Written by Rebecca Bridge • Published 17th June 2013
Whilst far from a new phenomenon, the ultimate first world problem – FoMO, which means ‘fear of missing out’ for those not in the loop… is becoming more intense than ever due to the prevalence of social media, according to new research.
Before the existence of platforms such as Facebook and Twitter, we could remain in blissful ignorance that our acquaintances, or even friends, were up to much more exciting activities on a Monday night than a Made In Chelsea marathon and date with their sofa – but not anymore…
Put simply – social networking provides notification that you are missing out…
As a member of the YOLO generation of 16-35s who would happily sacrifice the recommended eight hours of sleep for fear of missing out on fun with my friends, I very much instil a ‘yes’ policy to my social life. But on the rare occasions when I do actually say no, my pangs of jealousy are only intensified by photos and check-ins flickering across my phone screen.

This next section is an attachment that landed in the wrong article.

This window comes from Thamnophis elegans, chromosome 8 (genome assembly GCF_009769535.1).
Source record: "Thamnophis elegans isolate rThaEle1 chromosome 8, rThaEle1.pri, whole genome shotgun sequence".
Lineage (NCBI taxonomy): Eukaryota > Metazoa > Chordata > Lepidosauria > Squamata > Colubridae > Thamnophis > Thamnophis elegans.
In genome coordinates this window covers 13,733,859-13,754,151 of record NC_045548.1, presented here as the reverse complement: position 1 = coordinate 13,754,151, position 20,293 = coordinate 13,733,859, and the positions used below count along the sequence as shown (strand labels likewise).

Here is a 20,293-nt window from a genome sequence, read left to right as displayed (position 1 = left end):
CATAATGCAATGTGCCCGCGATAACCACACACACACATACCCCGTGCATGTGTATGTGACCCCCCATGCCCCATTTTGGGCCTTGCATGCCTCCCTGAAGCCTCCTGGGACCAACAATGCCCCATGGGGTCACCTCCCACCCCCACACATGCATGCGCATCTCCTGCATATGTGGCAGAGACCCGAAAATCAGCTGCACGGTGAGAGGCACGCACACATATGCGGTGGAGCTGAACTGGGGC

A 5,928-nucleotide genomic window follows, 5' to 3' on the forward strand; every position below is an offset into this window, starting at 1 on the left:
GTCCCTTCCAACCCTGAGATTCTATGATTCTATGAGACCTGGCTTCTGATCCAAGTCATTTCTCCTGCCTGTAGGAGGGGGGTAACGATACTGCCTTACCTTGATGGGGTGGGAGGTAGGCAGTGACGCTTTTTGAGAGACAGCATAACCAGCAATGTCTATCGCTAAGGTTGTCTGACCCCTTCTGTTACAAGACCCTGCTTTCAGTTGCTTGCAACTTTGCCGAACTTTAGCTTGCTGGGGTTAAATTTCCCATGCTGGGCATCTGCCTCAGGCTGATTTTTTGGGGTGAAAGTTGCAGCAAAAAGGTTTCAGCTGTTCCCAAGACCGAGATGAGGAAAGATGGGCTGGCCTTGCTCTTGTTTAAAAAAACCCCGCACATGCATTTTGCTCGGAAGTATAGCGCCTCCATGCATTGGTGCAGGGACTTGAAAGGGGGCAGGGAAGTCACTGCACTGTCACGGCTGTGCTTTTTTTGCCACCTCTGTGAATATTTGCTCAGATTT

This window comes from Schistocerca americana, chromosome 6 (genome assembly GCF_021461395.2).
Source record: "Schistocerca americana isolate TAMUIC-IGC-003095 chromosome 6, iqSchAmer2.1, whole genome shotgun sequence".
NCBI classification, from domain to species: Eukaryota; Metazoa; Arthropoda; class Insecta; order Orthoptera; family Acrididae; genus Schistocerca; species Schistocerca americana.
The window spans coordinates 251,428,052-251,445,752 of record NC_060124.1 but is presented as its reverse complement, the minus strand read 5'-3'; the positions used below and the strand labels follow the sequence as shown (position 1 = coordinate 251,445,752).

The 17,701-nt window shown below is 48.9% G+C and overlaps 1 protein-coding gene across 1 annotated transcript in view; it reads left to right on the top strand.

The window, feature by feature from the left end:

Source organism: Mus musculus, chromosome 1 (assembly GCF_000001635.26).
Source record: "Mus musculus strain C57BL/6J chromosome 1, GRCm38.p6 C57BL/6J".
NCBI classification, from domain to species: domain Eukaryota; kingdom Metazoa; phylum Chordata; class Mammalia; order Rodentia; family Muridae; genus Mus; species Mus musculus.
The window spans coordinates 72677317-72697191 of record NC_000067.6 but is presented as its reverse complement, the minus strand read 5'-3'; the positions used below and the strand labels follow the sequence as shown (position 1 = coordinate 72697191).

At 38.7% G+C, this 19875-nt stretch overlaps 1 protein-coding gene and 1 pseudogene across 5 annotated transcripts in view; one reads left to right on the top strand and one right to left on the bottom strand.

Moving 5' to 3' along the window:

However, trivial night out anecdotes aside, research from the University of Michigan suggests that this rise in social media-induced FoMO could actually lead to increased feelings of loneliness. Whilst in the past, people were happy to be kept informed on a day-to-day basis; social media now enables us to be provided with minute-by-minute updates of what our peers are up to. If we are constantly anxious that something better is happening elsewhere then we’re in danger of missing great moments in our present by being in someone else’s.
Do you suffer from social media-induced FoMO? We’d love to hear from you!
Cover image courtesy of jhaymesisvip, flickr.com